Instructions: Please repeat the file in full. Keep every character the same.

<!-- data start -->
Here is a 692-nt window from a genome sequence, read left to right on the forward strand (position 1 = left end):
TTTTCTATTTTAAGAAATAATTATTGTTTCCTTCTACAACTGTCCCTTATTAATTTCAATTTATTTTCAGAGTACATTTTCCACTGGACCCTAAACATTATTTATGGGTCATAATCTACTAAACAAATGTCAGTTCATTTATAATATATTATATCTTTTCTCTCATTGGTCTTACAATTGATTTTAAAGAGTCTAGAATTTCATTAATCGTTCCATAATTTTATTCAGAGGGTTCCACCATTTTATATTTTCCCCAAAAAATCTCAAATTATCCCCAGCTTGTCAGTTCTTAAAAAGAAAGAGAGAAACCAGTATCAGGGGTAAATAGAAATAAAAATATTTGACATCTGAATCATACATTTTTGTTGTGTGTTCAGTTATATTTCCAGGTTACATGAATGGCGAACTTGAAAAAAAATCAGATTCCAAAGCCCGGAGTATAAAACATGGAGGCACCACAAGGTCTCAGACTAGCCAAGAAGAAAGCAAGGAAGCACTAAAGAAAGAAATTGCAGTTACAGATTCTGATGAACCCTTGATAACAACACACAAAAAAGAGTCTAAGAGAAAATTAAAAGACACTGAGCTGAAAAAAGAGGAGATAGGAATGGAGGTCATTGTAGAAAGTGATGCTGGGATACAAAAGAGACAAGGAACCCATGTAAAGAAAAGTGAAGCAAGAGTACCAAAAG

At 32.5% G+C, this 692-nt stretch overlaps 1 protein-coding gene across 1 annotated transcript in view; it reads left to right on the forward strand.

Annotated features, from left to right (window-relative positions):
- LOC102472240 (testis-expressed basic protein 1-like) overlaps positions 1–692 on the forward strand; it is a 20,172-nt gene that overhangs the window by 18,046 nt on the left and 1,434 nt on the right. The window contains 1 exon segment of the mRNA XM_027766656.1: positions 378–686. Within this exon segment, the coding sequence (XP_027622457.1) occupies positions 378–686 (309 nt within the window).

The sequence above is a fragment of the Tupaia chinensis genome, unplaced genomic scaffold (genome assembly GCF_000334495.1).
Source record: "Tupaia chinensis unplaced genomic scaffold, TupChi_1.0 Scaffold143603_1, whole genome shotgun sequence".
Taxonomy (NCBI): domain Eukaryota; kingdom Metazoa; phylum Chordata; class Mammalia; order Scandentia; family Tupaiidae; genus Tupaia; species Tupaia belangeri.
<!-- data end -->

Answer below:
Here is a 692-nt window from a genome sequence, read left to right on the forward strand (position 1 = left end):
TTTTCTATTTTAAGAAATAATTATTGTTTCCTTCTACAACTGTCCCTTATTAATTTCAATTTATTTTCAGAGTACATTTTCCACTGGACCCTAAACATTATTTATGGGTCATAATCTACTAAACAAATGTCAGTTCATTTATAATATATTATATCTTTTCTCTCATTGGTCTTACAATTGATTTTAAAGAGTCTAGAATTTCATTAATCGTTCCATAATTTTATTCAGAGGGTTCCACCATTTTATATTTTCCCCAAAAAATCTCAAATTATCCCCAGCTTGTCAGTTCTTAAAAAGAAAGAGAGAAACCAGTATCAGGGGTAAATAGAAATAAAAATATTTGACATCTGAATCATACATTTTTGTTGTGTGTTCAGTTATATTTCCAGGTTACATGAATGGCGAACTTGAAAAAAAATCAGATTCCAAAGCCCGGAGTATAAAACATGGAGGCACCACAAGGTCTCAGACTAGCCAAGAAGAAAGCAAGGAAGCACTAAAGAAAGAAATTGCAGTTACAGATTCTGATGAACCCTTGATAACAACACACAAAAAAGAGTCTAAGAGAAAATTAAAAGACACTGAGCTGAAAAAAGAGGAGATAGGAATGGAGGTCATTGTAGAAAGTGATGCTGGGATACAAAAGAGACAAGGAACCCATGTAAAGAAAAGTGAAGCAAGAGTACCAAAAG

At 32.5% G+C, this 692-nt stretch overlaps 1 protein-coding gene across 1 annotated transcript in view; it reads left to right on the forward strand.

Annotated features, from left to right (window-relative positions):
- LOC102472240 (testis-expressed basic protein 1-like) overlaps positions 1–692 on the forward strand; it is a 20,172-nt gene that overhangs the window by 18,046 nt on the left and 1,434 nt on the right. The window contains 1 exon segment of the mRNA XM_027766656.1: positions 378–686. Within this exon segment, the coding sequence (XP_027622457.1) occupies positions 378–686 (309 nt within the window).

The sequence above is a fragment of the Tupaia chinensis genome, unplaced genomic scaffold (genome assembly GCF_000334495.1).
Source record: "Tupaia chinensis unplaced genomic scaffold, TupChi_1.0 Scaffold143603_1, whole genome shotgun sequence".
Taxonomy (NCBI): domain Eukaryota; kingdom Metazoa; phylum Chordata; class Mammalia; order Scandentia; family Tupaiidae; genus Tupaia; species Tupaia belangeri.